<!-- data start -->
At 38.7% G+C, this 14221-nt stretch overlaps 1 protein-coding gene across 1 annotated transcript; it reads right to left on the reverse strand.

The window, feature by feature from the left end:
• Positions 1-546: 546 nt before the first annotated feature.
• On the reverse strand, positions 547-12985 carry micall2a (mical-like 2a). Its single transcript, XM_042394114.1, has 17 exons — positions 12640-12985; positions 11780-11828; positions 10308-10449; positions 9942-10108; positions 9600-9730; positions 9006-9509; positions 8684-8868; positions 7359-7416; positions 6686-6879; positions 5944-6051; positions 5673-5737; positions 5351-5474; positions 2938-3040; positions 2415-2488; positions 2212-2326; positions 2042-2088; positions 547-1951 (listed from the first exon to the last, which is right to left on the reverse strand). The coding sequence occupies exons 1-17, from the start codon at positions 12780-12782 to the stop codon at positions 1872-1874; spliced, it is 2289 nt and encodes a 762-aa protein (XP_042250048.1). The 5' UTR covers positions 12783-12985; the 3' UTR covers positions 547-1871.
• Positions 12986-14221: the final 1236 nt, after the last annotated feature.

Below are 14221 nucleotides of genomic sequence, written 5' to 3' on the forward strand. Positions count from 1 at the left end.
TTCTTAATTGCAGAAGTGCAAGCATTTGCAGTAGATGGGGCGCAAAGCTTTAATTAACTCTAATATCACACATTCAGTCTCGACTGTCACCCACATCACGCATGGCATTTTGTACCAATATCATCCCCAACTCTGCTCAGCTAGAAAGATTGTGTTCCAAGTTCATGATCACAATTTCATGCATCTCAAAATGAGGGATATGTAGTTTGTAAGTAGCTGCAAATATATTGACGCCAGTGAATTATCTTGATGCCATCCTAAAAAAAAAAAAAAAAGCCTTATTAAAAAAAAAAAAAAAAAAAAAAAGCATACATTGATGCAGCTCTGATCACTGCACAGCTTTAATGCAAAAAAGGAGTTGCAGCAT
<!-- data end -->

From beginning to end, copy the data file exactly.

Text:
At 38.7% G+C, this 14221-nt stretch overlaps 1 protein-coding gene across 1 annotated transcript; it reads right to left on the reverse strand.

The window, feature by feature from the left end:
• Positions 1-546: 546 nt before the first annotated feature.
• On the reverse strand, positions 547-12985 carry micall2a (mical-like 2a). Its single transcript, XM_042394114.1, has 17 exons — positions 12640-12985; positions 11780-11828; positions 10308-10449; positions 9942-10108; positions 9600-9730; positions 9006-9509; positions 8684-8868; positions 7359-7416; positions 6686-6879; positions 5944-6051; positions 5673-5737; positions 5351-5474; positions 2938-3040; positions 2415-2488; positions 2212-2326; positions 2042-2088; positions 547-1951 (listed from the first exon to the last, which is right to left on the reverse strand). The coding sequence occupies exons 1-17, from the start codon at positions 12780-12782 to the stop codon at positions 1872-1874; spliced, it is 2289 nt and encodes a 762-aa protein (XP_042250048.1). The 5' UTR covers positions 12783-12985; the 3' UTR covers positions 547-1871.
• Positions 12986-14221: the final 1236 nt, after the last annotated feature.

Below are 14221 nucleotides of genomic sequence, written 5' to 3' on the forward strand. Positions count from 1 at the left end.
TTCTTAATTGCAGAAGTGCAAGCATTTGCAGTAGATGGGGCGCAAAGCTTTAATTAACTCTAATATCACACATTCAGTCTCGACTGTCACCCACATCACGCATGGCATTTTGTACCAATATCATCCCCAACTCTGCTCAGCTAGAAAGATTGTGTTCCAAGTTCATGATCACAATTTCATGCATCTCAAAATGAGGGATATGTAGTTTGTAAGTAGCTGCAAATATATTGACGCCAGTGAATTATCTTGATGCCATCCTAAAAAAAAAAAAAAAAGCCTTATTAAAAAAAAAAAAAAAAAAAAAAAGCATACATTGATGCAGCTCTGATCACTGCACAGCTTTAATGCAAAAAAGGAGTTGCAGCAT